man that he not only stated this in the fullest manner, bat MÆAN'DER, the modern Buyak Meinder, a river withdrew his lawsuit in order not to prejudice Marlsel. of Asia Minor, which flows for 250 miles through wild | (The costs were equally divided.) At one time Marlzel mountain gorges and rich alluvial plains to the Egean near possessed the famous automaton chess player; he sold it to Miletus, and whose remarkable windings have given rise to Eugène Beauharnais, stepson of Napoleon I. He invented the English word " meander."
many ingenious musical and other appliances. The main
sis of the metronome-the use of a variable pendulum to Southland, the largest of the islands composing Tierra del mane musical time-was not due to Maelzel, but was Fuego. At its western entrance are Cape Pillar to the
and br him, in the course of his many travels with his south, on the island of South Desolation, and Cape Victory 10-al satenata, from a Dutch artisan named Winckel. to the north, on a small island belonging to Queen Adelaide's Mx'zel, in fact, was exceedingly acute and inventive, but Archipelago. The most northern bend of the strait aptruir original.
proaches 53° 10' S. lat., and the most southern inlet, called YANADS, another name for the ball-maddened female Admiralty Sound, 55° S. lat. The eastern extremity of corsuitsers of Dionysos (Bacchus), better known to us as the strait is situated in about 68° 20' W. lon., and the BBA HOSTES. The name comes from Gr. mainomai, to be western in about 74° 40'.
Ti terin is often used as an epithet for an amazonian The Strait of Magalhaens was discovered by Fernando Combo Todern writers: a splendid example is that in Car- Magalhaens in 1520. It was forinerly much navigated by waa" French Revolution," vol. i.," Insurrection of Women," vessels bound for the harbours on the western coast of MESA, JULIA, one of the cleverest of the Roman 'America ; but the navigation was always dangerous and trees, was the sister of the noble Julia Domna, wife of tedious, in consequence of the all but continuous western
Entor Severus, and mother of the tyrant Caracalla. gales, the great strength and irregularity of the currents, la Mr had two daughters, each of whom had a son; the numerous rocks and cliffs in the western part of the 26 men her nephew Caracalla had met the fatal reward strait, and the great humidity of the climate, which engeni in crines (A.D. 217) Julia Masa spent her vast for- ' ders scurvy and other diseases. At present a vessel rarely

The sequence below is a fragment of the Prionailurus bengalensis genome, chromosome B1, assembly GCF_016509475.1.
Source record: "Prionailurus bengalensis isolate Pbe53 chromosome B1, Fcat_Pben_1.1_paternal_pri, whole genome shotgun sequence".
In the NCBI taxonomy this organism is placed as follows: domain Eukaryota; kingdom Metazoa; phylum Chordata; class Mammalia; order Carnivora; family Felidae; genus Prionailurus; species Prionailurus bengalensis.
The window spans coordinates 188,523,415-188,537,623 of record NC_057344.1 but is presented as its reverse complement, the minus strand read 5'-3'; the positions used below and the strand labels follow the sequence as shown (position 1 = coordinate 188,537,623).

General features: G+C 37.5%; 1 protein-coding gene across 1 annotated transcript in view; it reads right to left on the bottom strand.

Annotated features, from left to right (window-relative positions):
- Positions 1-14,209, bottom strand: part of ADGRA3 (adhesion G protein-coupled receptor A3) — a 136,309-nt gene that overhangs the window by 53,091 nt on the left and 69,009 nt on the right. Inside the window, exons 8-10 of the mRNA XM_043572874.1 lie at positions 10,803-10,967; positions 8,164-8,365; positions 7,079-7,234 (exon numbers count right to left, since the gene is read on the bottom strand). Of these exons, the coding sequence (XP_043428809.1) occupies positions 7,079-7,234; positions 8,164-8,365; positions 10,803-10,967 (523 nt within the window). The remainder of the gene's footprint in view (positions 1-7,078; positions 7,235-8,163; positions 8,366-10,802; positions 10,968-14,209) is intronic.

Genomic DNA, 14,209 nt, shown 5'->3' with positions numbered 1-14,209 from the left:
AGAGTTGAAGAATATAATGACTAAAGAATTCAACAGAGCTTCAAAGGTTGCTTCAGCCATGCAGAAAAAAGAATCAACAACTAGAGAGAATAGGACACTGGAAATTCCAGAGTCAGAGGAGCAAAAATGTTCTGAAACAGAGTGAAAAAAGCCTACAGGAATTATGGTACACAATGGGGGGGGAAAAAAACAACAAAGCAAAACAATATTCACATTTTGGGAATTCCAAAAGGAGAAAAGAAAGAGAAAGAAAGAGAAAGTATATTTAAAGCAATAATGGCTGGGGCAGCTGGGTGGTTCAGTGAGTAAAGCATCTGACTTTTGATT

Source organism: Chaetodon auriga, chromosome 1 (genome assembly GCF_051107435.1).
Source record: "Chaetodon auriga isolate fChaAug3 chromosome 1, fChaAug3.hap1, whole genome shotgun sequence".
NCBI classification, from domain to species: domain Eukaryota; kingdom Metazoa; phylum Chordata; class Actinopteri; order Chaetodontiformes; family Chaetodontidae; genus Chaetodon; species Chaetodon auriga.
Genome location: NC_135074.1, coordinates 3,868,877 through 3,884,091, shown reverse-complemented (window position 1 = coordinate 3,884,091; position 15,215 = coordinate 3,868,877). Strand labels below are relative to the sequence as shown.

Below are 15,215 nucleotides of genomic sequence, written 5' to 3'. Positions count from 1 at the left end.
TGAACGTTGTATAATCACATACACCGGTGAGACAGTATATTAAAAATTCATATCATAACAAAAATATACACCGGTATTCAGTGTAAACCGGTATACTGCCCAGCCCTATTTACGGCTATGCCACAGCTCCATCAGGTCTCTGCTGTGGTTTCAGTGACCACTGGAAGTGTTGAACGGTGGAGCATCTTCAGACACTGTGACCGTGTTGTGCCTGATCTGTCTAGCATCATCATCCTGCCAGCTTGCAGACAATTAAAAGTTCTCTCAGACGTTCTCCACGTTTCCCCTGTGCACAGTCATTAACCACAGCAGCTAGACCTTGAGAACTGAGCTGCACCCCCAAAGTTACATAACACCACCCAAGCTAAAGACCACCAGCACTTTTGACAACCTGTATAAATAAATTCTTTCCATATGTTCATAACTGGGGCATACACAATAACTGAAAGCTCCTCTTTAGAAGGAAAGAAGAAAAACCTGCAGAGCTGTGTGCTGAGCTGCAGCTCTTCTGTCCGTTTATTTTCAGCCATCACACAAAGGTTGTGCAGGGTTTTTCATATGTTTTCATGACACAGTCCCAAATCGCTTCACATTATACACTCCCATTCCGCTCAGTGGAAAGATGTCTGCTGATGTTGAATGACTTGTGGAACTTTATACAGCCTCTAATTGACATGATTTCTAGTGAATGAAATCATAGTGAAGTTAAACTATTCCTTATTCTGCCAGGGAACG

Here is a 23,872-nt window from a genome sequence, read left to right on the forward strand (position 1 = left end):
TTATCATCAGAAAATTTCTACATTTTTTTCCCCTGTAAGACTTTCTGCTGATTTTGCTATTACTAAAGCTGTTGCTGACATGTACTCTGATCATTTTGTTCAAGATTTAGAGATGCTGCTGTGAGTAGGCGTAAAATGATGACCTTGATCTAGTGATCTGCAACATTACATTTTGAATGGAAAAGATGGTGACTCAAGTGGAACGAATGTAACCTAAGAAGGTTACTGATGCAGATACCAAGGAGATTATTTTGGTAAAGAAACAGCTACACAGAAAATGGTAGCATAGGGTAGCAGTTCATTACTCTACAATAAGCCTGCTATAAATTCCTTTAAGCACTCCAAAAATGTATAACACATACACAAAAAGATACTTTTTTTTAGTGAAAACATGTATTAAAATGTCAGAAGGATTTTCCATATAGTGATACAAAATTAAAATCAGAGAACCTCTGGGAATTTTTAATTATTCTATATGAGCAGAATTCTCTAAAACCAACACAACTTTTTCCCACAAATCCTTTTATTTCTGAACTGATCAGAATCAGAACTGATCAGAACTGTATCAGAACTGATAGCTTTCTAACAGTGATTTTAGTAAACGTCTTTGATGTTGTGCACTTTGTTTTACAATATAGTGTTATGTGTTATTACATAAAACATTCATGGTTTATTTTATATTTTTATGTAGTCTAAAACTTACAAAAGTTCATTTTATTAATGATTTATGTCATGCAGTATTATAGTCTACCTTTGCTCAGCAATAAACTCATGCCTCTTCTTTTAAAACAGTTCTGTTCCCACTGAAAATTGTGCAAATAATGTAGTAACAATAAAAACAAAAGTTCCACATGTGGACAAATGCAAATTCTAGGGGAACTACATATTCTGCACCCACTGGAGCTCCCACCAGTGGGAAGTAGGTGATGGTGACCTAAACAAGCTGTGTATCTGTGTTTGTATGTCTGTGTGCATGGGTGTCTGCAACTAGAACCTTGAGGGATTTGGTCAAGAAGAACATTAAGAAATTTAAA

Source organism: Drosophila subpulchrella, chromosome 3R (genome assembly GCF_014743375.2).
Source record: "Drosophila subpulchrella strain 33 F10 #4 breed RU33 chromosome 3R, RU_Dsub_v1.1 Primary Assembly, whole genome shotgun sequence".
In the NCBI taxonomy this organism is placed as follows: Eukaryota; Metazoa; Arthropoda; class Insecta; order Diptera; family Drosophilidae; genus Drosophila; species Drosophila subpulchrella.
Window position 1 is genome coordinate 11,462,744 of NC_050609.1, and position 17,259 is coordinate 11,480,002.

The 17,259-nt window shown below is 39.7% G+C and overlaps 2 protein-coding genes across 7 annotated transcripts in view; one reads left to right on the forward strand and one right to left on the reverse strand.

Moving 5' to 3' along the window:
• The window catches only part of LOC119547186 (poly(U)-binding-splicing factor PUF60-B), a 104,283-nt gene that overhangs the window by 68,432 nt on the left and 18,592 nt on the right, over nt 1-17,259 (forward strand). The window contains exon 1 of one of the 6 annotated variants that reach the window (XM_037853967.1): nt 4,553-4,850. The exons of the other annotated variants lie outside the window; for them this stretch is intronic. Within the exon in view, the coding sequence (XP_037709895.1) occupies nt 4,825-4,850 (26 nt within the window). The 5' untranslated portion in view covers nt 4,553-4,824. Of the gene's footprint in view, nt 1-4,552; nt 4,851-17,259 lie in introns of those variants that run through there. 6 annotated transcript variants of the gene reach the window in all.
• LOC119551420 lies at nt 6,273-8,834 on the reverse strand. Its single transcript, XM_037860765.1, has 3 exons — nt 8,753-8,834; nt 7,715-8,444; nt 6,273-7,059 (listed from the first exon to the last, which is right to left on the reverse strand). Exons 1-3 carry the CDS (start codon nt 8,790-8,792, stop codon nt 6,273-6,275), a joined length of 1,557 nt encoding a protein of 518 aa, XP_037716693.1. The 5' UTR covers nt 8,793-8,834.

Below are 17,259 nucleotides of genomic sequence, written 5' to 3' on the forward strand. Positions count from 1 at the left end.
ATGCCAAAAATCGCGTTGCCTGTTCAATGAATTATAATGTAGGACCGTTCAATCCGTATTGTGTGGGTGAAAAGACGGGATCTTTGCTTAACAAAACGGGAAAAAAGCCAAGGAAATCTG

or ia preparing the elevation of her grandsons to empire, i enters the strait unless despatched by some government for Lrtaalis ELAGABALES, the elder of them, was by her a special purpose.
tienes enabled to orerthrow the usurper Macrinus (218), MAGAZINE (Arabic makhzan), a strong building, 2Then she found that his dissolute character had dis- constructed generally of brick or stone within a fortified
the Roman people, Alexander Severus (see SEVERUS]. place, or in the neighbourhood of a military or naval *tager of them, was raised by her arts to the purple station, in order to contain in security the gunpowder or latilo Julia Masa shared largely in the public acts of other warlike stores which may be necessary for the de
* Tery unusual for a woman, and after her death fence of the place, or for the use of the troops who are to GL probibited. She died about 225.
perform military duty in the province or district. MAES TRICHT or MAASTRICHT, a town of the The buildings in which gunpowder is contained are conSeralds, the capital of the province of Limburg, structed with every precaution necessary to insure dryness.
t'i ansidered one of the strongest places in Europe, They are generally in places remote from other buildings;
nailid in 1878. It is situated on the left bank | they are furnished with metallic conductors, in order to ! Maas, 110 miles south-east of Amsterdam; oppo avert danger from lightning; and for security against the